What can I use as collateral for a secured loan?
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UPDATED: Oct 4, 2012
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There are several types of items and assets that a borrower can use as collateral for a secured loan.
In the secured loan lending process a borrower tries to obtain a loan by offering up collateral. This can be any asset of value that lenders will accept as security for a personal loan. In the event that a borrower is unable to make monthly payments, the asset can be seized by the lender. Any seized item is likely to be sold by the lender in order to recover the cost of the lost personal loan, which, in essence, is lost profit and money owed to the lender.
The most common type of asset that borrowers offer to a lender is their home. In the event that the borrower is unable to repay their loan, the lender can foreclose upon the collateralized house. As a result, borrowers should be very cautious when using their home for a secured loan. Besides, other types of assets can usually be more easily parted with.
Automobiles are excellent collateral options. While a car certainly won’t secure as much money as a home would, it is easier to part with. Furthermore, boats—which can sometimes be more valuable than cars—can also be used.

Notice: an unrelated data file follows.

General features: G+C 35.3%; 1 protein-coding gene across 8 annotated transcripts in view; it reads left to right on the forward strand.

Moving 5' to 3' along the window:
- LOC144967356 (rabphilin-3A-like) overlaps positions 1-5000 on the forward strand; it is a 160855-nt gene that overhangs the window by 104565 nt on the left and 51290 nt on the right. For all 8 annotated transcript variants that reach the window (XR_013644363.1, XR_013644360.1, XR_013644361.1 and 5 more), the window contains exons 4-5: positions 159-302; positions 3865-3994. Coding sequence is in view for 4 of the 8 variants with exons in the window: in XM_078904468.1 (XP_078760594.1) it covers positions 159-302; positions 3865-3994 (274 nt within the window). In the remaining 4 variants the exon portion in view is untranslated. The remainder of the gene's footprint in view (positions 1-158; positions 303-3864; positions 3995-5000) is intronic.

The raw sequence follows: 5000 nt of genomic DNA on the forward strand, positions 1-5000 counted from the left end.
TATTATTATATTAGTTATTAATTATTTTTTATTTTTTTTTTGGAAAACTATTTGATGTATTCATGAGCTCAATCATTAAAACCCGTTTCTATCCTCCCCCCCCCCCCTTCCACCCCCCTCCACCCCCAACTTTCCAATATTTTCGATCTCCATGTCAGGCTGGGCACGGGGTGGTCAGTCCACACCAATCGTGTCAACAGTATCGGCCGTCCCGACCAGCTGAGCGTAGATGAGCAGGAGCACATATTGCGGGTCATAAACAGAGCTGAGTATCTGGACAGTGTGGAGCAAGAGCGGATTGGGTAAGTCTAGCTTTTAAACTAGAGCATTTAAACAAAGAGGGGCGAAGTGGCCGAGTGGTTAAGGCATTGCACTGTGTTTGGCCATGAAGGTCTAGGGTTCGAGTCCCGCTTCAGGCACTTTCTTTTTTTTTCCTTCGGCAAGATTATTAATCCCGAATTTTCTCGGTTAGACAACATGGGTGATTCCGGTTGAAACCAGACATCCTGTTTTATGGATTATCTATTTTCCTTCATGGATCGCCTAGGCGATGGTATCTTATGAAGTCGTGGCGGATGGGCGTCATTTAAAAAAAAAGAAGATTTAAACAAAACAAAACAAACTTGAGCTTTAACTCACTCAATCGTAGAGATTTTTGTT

Cash accounts are useful for borrowers looking to offer up collateral that is not a physical asset. While lenders love being able to sign actual cash as collateral, borrowers should understand that their money and savings can be seized if they default on secured loan payments, leaving them potentially penniless.
Borrowers who are speculators in the stock market or who have other investments may be able to use their financial portfolio as collateral. Not all lenders will agree to this though since certain investments, such as stocks, can change in value quite rapidly.
Prospective borrowers who are seeking a loan to start a business or help expand one can use their inventory or equipment. Inventory, being physical assets of value, can be an excellent asset that some lenders will agree to sign on as collateral. Business owners should remember though that inventory must be available for repossession in the event of default.
In the event that they default, borrowers shouldn’t simply shrug off the loss of their collateral. Defaulting on a secured loan is a very serious mistake that can damage a borrower’s credit for years to come, preventing them from borrowing money again or forcing them to only borrow money at high interest rates.